These three different methods to report on revenue tell a vastly different story. More than just demonstrating that marketing is relevant (which is important), accurate revenue reporting is critical for optimizing and improving week after week, quarter after quarter, and year after year.
So let’s take a look at a simple example buyer journey and see what each revenue metric shows.
A prospect sees and clicks on an AdWords ad, visits your website for the very first time, and then leaves. The next day, they come back to your website via a LinkedIn ad and fill out a form to download an ebook, becoming a lead. Weeks later, they come back through Organic Search and request a demo. After a phone call from a sales rep, they become an Opportunity. A month later, after attending a conference, they close and become a customer for $10,000.
(We’ll use a Full-Path Model for multi-touch attribution.)
*$10,000 if you can track non-form sessions.
As you can see, each method produces vastly different results. According to the “Revenue Originated” report, only LinkedIn worked and it worked really well. All of the other efforts had no impact.
According to the “Revenue Influenced” report, everything that gets tracked gets full revenue credit. Since every effort claims complete credit, if you’re not careful about reconciling the report, it will look like marketing had a much greater revenue impact than reality.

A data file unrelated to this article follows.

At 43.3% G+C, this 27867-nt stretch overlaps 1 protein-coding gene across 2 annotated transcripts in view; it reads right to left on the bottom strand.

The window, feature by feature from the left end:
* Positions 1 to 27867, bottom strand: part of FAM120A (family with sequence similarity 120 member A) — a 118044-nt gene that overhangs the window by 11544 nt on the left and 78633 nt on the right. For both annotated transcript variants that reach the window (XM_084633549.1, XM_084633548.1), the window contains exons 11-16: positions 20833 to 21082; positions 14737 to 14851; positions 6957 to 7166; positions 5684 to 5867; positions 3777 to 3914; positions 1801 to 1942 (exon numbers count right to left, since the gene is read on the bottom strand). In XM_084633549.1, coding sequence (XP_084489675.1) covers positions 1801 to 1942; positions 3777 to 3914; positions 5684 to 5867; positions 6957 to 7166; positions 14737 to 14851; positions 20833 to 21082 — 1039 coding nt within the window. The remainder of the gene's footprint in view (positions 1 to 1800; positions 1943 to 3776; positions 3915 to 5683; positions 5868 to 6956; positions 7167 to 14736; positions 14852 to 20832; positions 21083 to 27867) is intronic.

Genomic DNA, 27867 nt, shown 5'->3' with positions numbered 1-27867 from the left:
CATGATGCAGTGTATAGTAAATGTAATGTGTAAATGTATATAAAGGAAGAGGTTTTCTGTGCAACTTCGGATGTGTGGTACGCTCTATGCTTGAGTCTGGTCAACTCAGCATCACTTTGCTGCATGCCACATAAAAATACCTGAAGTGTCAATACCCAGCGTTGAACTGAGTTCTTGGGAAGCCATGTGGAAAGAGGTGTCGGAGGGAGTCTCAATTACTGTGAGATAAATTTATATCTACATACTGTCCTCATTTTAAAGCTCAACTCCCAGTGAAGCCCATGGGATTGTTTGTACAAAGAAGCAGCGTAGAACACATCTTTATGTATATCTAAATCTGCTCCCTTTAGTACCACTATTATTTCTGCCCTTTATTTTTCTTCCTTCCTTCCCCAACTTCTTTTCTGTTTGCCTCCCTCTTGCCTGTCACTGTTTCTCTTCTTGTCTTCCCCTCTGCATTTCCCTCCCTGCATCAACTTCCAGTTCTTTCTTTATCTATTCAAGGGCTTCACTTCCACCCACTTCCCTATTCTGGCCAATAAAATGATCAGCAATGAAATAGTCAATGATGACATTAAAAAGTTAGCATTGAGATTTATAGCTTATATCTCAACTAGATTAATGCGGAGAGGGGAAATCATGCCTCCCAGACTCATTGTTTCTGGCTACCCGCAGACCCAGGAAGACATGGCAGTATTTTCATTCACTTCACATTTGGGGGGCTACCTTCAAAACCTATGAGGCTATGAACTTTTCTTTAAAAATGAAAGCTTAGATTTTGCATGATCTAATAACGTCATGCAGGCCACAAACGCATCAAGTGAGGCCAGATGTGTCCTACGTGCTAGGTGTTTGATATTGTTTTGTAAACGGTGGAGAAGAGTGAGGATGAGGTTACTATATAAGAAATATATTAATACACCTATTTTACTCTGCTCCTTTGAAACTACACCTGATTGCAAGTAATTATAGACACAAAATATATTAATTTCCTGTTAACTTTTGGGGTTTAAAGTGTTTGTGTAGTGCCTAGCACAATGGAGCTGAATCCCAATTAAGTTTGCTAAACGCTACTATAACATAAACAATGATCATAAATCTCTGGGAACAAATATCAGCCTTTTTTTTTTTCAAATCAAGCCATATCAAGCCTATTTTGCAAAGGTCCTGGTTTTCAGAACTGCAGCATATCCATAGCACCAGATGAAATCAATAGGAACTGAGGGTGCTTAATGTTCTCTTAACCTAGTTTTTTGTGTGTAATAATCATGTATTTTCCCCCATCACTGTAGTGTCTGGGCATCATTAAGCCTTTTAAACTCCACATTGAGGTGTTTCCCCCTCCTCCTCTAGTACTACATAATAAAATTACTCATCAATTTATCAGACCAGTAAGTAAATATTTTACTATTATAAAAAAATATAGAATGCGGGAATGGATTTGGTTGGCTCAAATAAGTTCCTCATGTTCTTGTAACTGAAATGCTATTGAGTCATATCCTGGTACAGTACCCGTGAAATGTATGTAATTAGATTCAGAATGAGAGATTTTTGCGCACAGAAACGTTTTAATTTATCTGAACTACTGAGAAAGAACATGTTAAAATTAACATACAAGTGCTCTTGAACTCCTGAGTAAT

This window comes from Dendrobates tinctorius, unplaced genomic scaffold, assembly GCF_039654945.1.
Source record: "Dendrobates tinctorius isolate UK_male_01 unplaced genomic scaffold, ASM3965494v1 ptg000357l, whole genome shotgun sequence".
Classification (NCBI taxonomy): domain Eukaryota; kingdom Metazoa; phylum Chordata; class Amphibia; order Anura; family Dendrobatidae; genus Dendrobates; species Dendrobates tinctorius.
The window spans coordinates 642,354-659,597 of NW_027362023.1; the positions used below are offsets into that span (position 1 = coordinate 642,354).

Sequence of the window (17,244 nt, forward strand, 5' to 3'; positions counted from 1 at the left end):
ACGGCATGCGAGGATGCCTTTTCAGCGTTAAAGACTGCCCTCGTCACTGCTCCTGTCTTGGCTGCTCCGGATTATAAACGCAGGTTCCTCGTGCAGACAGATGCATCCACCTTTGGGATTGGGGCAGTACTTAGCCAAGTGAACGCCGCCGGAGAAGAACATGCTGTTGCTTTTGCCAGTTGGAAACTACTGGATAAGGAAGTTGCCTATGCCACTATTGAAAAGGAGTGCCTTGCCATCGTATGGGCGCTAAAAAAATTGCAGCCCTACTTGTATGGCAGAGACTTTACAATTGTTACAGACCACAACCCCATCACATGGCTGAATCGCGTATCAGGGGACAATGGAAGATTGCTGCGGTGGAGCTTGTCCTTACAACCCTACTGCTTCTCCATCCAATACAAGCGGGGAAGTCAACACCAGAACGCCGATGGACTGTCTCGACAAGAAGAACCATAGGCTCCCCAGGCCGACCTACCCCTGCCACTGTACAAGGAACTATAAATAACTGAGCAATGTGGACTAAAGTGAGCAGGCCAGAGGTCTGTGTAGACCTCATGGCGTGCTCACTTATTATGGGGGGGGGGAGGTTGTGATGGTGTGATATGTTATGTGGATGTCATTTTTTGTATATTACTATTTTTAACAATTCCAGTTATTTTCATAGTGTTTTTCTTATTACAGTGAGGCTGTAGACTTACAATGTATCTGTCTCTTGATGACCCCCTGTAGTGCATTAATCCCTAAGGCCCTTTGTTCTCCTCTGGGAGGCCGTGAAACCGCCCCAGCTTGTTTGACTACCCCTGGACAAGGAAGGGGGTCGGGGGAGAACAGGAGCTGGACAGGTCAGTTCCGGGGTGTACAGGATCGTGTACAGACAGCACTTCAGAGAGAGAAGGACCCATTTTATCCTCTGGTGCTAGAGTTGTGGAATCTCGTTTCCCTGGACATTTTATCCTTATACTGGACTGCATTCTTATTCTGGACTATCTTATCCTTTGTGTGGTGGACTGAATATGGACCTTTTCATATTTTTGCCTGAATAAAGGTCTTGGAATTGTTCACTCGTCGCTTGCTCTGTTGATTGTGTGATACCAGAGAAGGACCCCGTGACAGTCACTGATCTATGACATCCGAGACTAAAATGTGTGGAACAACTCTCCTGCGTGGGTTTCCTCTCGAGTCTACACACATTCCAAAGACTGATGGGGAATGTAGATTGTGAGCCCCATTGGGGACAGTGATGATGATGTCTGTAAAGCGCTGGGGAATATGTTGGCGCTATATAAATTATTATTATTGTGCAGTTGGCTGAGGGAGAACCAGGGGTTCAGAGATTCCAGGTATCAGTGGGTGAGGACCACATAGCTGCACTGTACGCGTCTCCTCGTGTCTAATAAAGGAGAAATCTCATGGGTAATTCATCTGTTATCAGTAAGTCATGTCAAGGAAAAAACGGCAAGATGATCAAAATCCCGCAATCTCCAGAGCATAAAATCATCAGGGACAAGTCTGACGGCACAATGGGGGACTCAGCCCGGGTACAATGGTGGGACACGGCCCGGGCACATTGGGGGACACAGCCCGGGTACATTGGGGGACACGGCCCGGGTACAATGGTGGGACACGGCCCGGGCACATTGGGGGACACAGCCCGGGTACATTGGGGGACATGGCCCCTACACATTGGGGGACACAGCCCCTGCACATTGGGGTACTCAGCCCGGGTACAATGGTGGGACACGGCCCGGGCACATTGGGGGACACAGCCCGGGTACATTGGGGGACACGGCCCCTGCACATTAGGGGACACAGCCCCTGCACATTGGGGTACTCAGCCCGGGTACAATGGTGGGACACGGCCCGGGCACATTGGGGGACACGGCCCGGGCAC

Finally, the full-path revenue attribution report most closely reflects the true buyer journey. Multiple efforts contributed, and when summed it equals the true amount of revenue.
Interpreting Real Data
The marketing team here at Bizible took a look at our own 2017 performance data in Bizible to see how big the gap was between marketing-originated revenue data vs. marketing-influenced revenue data vs. our true revenue data with our multi-touch attribution model.
When it comes to Paid Social, which is primarily used at the top of the funnel, reporting revenue based on Origination overstated revenue impact by 20%. Reporting based on Influence overstated revenue by more than 200%.
At the other end of the spectrum, when reporting the revenue impact of Direct Mail, which is primarily used at the bottom of the funnel, Origination understated revenue by 50%, and Influence overstated revenue by more than 400%.
Overall, a Marketing-Originated Revenue report will overvalue the impact of top-of-the-funnel activities because it gives 100% of the credit to lead creating activities. It’s a useful metric for understanding what activities are good at driving leads, but little beyond that. In fact, if we used this data to optimize our marketing efforts, we’d end up spending too much on top-of-the-funnel activities and neglecting all the efforts that go into nurturing prospects down the funnel.
Marketing-Influenced Revenue is a great way to make marketing look good. For example, an influence report shows that Bizible’s marketing team influenced 98% of our customers in 2017. Our customers also interact with many different channels in the buyer journey, leading to report that shows marketing influenced about 500% of our actual revenue. Executives who understand Marketing-Influenced Revenue recognize what it truly means. It’s a feel-good report, but it is not data that you can use to take action or accurately demonstrate value.
Finally, our multi-touch attribution revenue report is the marketing source of truth in context. With this data, and the ability to dig in to understand which exact efforts and elements of efforts contribute to revenue at a granular level, marketers can confidently make decisions across the company about how to optimize and where to invest the next dollar. Because multi-touch attribution weights marketing’s contribution to revenue in context, this believable measurement will keep teams and budgets off the chopping block.